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2. Eight From Nine Leaves One
Notwithstanding my friendly relations with Lupin and the many flattering proofs of his
confidence which he has given me, there is one thing which I have never been quite able
to fathom, and that is the organization of his gang.
The existence of the gang is an undoubted fact. Certain adventures can be explained only
by countless acts of devotion, invincible efforts of energy and powerful cases of
complicity, representing so many forces which all obey one mighty will. But how is this
will exerted? Through what intermediaries, through what subordinates? That is what I do
not know. Lupin keeps his secret; and the secrets which Lupin chooses to keep are, so to
speak, impenetrable.
The only supposition which I can allow myself to make is that this gang, which, in my
opinion, is very limited in numbers and therefore all the more formidable, is completed
and extended indefinitely by the addition of independent units, provisional associates,
picked up in every class of society and in every country of the world, who are the
executive agents of an authority with which, in many cases, they are not even acquainted.
The companions, the initiates, the faithful adherents-- men who play the leading parts
under the direct command of Lupin--move to and fro between these secondary agents and
the master.
Gilbert and Vaucheray evidently belonged to the main gang. And that is why the law
showed itself so implacable in their regard. For the first time, it held accomplices of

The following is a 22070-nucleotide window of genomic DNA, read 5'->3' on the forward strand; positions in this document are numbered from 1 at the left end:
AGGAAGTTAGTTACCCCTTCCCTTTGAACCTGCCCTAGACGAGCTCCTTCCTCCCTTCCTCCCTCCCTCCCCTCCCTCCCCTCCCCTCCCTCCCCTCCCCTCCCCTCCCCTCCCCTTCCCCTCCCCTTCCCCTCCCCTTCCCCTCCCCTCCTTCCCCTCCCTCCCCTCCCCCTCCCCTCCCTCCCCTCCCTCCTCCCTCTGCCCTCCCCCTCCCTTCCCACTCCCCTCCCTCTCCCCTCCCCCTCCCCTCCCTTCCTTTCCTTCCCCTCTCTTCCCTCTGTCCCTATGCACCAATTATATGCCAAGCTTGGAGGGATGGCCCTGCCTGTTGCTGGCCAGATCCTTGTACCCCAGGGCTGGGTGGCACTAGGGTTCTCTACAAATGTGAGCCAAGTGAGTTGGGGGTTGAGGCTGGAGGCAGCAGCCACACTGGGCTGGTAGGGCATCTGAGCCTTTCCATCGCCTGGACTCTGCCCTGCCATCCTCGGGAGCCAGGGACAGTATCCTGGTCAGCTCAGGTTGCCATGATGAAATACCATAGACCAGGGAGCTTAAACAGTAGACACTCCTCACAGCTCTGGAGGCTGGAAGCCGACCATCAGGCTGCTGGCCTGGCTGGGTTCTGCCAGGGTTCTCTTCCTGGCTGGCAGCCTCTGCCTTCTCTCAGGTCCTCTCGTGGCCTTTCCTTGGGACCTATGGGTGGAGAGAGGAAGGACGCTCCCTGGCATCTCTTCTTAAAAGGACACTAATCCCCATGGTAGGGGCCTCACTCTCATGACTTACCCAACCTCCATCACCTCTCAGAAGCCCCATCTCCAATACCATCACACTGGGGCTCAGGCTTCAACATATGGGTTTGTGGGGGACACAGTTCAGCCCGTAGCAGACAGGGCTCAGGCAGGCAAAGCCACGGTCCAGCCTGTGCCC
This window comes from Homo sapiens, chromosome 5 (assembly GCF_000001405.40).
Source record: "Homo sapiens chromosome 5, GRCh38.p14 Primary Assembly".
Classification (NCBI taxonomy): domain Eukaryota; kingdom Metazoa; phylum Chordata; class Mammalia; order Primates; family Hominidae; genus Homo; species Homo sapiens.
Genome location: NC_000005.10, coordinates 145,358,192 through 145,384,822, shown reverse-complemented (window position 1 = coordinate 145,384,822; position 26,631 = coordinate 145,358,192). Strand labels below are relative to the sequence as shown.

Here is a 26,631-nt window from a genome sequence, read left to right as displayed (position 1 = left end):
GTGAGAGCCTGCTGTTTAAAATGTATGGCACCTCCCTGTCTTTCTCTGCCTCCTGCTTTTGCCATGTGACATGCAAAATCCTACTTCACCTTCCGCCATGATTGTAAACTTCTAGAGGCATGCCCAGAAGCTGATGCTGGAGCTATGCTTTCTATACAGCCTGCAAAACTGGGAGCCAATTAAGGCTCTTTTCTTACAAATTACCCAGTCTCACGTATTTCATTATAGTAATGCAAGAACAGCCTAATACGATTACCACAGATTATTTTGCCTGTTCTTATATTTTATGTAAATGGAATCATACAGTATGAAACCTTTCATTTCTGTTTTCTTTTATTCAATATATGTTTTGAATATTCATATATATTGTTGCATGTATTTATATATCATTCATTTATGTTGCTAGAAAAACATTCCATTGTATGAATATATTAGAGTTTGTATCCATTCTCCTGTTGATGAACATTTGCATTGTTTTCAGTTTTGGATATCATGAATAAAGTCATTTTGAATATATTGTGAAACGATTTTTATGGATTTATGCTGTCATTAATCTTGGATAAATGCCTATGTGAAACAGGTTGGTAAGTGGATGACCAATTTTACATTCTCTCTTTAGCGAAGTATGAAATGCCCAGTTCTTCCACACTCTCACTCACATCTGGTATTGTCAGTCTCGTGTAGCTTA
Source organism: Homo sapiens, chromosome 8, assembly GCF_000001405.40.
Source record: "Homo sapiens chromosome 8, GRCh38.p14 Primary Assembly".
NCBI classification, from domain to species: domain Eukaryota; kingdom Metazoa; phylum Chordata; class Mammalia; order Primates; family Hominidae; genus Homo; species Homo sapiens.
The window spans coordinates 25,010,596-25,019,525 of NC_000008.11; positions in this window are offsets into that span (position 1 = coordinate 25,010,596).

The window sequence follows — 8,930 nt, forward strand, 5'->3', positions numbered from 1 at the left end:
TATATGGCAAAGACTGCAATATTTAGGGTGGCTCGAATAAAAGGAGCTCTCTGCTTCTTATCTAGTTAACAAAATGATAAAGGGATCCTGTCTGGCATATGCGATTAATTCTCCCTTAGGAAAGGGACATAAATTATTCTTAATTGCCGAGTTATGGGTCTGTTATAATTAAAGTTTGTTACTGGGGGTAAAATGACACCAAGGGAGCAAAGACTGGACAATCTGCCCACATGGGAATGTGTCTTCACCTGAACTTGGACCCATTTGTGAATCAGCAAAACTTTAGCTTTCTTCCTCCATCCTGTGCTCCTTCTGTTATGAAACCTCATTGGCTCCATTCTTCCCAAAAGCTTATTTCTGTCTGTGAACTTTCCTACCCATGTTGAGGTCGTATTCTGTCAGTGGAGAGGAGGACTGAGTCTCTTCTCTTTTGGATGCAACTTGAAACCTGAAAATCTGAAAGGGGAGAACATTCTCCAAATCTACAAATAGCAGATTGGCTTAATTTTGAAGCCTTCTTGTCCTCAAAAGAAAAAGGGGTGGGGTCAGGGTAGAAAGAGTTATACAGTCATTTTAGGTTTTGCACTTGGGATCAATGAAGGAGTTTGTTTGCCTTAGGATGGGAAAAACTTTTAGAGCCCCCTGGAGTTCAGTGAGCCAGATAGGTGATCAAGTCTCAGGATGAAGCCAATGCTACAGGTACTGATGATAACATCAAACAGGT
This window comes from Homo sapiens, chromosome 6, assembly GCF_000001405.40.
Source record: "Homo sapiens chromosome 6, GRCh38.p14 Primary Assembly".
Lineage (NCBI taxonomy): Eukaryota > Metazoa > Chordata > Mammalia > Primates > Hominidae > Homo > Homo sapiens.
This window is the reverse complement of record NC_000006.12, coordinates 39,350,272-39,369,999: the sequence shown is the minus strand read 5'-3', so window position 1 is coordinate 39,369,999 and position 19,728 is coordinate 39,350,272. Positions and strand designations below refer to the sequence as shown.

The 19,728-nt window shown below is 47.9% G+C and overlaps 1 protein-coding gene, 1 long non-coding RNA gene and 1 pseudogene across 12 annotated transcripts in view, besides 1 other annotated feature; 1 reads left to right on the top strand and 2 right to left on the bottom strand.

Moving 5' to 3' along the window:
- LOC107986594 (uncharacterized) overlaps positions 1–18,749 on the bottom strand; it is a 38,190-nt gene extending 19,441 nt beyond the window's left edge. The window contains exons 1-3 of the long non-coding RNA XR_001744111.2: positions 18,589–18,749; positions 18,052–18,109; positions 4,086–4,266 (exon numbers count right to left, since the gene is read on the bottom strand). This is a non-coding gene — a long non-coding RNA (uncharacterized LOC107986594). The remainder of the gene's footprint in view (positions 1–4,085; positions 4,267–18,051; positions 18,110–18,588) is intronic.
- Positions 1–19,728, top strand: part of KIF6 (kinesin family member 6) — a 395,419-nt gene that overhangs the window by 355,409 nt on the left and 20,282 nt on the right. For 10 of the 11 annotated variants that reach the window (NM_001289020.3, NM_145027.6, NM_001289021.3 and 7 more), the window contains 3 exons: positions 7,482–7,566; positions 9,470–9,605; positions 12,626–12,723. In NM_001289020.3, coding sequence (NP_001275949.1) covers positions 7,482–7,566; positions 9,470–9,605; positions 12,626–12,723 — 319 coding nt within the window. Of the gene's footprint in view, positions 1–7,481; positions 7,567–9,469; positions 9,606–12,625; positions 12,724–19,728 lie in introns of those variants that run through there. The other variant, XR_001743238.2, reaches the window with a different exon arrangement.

Lupin in its clutches--declared, undisputed accomplices--and those accomplices had
committed a murder. If the murder was premeditated, if the accusation of deliberate
homicide could be supported by substantial proofs, it meant the scaffold. Now there was,
at the very least, one self-evident proof, the cry for assistance which Leonard had sent
over the telephone a few minutes before his death:
"Help!... Murder!... I shall be killed!..."
The desperate appeal had been heard by two men, the operator on duty and one of his
fellow-clerks, who swore to it positively. And it was in consequence of this appeal that
the commissary of police, who was at once informed, had proceeded to the Villa Marie-
Therese, escorted by his men and a number of soldiers off duty.
Lupin had a very clear notion of the danger from the first. The fierce struggle in which he
had engaged against society was entering upon a new and terrible phase. His luck was
turning. It was no longer a matter of attacking others, but of defending himself and saving
the heads of his two companions.
A little memorandum, which I have copied from one of the note-books in which he often
jots down a summary of the situations that perplex him, will show us the workings of his